Several other authors, philosophers and artists have cited, quoted or otherwise referred to Max Stirner. They include Albert Camus (In The Rebel), Benjamin Tucker, Dora Marsden, Georg Brandes, Rudolf Steiner, Robert Anton Wilson, Italian individualist anarchist Frank Brand, the notorious antiartist Marcel Duchamp, several writers of the situationist movement, and Max Ernst, who titled a 1925 painting L'unique et sa propriété. The Italian dictator Benito Mussolini read and was inspired by Stirner, and made several references to him in his newspaper articles, prior to rising to power. His later writings would uphold a view opposed to Stirner, a trajectory mirrored by the composer Richard Wagner.
Since its appearance in 1844, The Ego and Its Own has seen periodic revivals of popular, political and academic interest, based around widely divergent translations and interpretations -- some psychological, others political in their emphasis. Today, many ideas associated with post-left anarchy criticism of ideology and uncompromising individualism - are clearly related to Stirner's. He has also been regarded as pioneering individualist feminism, since his objection to any absolute concept also clearly counts gender roles as 'spooks'. His ideas were also adopted by post-anarchism, with Saul Newman largely in agreement with many of Stirner's criticisms of classical anarchism, including his rejection of revolution and essentialism.
Stirner's demolition of absolute concepts disturbs traditional concepts of attribution of meaning to language and human existence, and can be seen as pioneering a modern media theory which focuses on dynamic conceptions of language and reality, in contrast to reality as subject to any absolute definition. Jean Baudrillard's critique of Marxism and development of a dynamic theory of media, simulation and 'the real' employs some of the same elements Stirner used in his Hegelian critique without, however, making recourse to very much that lies at the heart of the plumb-line libertarian core of Stirner's philosophy. Though many in the poststructuralist camp have championed Stirner's thought, the core tenets of these two entities are wholly incompatible; Stirner would never agree, for example, with that fundamental poststructuralist idea, that as a product of systems, the self is undermined. For Stirner, the self cannot be a mere product of systems. There remains, in the Stirnerian schema, as described in the above, a place deep within the self which language and social systems cannot destroy. This idea finds expression, perhaps, in a concept put forward by the contemporary philosopher Julia Kristeva; the 'semiotic chora', as she calls it, represents a state of mind which predates the inculcation of the social apparatus in the mind of the young child.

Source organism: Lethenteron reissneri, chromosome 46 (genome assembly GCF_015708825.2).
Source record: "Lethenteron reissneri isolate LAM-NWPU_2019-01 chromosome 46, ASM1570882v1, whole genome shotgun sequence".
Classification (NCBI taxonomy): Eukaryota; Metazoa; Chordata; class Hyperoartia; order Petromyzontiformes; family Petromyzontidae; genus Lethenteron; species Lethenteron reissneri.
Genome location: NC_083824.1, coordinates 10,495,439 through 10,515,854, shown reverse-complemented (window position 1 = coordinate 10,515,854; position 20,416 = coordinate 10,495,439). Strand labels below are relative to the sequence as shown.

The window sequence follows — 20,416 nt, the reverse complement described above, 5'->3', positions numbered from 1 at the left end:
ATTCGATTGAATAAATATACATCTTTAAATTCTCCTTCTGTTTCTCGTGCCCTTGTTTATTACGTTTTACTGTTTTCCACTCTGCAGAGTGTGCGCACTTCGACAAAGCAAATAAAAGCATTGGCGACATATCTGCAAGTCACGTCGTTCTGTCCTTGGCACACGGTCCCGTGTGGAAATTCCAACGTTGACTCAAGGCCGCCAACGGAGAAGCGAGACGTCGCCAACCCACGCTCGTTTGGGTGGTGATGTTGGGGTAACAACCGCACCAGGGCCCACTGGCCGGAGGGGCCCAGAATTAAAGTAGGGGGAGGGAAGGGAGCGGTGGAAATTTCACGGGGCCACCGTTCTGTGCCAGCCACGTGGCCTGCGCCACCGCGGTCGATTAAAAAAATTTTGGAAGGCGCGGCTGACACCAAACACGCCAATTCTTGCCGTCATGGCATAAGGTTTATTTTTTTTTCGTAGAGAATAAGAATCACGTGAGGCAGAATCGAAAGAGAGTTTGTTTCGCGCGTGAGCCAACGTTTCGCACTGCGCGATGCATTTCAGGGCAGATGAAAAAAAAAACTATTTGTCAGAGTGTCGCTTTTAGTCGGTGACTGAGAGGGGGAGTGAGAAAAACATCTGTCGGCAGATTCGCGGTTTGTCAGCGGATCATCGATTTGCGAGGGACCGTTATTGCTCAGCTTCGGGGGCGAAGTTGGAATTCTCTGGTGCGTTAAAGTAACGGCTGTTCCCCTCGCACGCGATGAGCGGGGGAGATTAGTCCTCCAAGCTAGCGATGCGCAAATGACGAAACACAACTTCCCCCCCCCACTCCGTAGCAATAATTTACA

Twenty years after the appearance of Stirner's book, the author Friedrich Albert Lange wrote the following:
Stirner went so far in his notorious work, 'Der Einzige und Sein Eigenthum' (1845), as to reject all moral ideas. Everything that in any way, whether it be external force, belief, or mere idea, places itself above the individual and his caprice, Stirner rejects as a hateful limitation of himself. What a pity that to this book -- the extremest that we know anywhere -- a second positive part was not added. It would have been easier than in the case of Schelling's philosophy; for out of the unlimited Ego I can again beget every kind of Idealism as my will and my idea. Stirner lays so much stress upon the will, in fact, that it appears as the root force of human nature. It may remind us of Schopenhauer
— History of Materialism, ii. 256
"The great are great only because we are on our knees. Let us rise!"
"The truth wears longer than all the gods; for it is only in the truth's service, and for love of it, that people have overthrown the gods and at last God himself. "The truth" outlasts the downfall of the world of gods, for it is the immortal soul of this transitory world of gods; it is Deity itself."
"Before what is sacred, people lose all sense of power and all confidence; they occupy a powerless and humble attitude toward it. And yet no thing is sacred of itself, but by my declaring it sacred, by my declaration, my judgment, my bending the knee; in short, by my conscience."
"The State calls its own violence law, but that of the individual crime."
From : TheAnarchistLibrary.org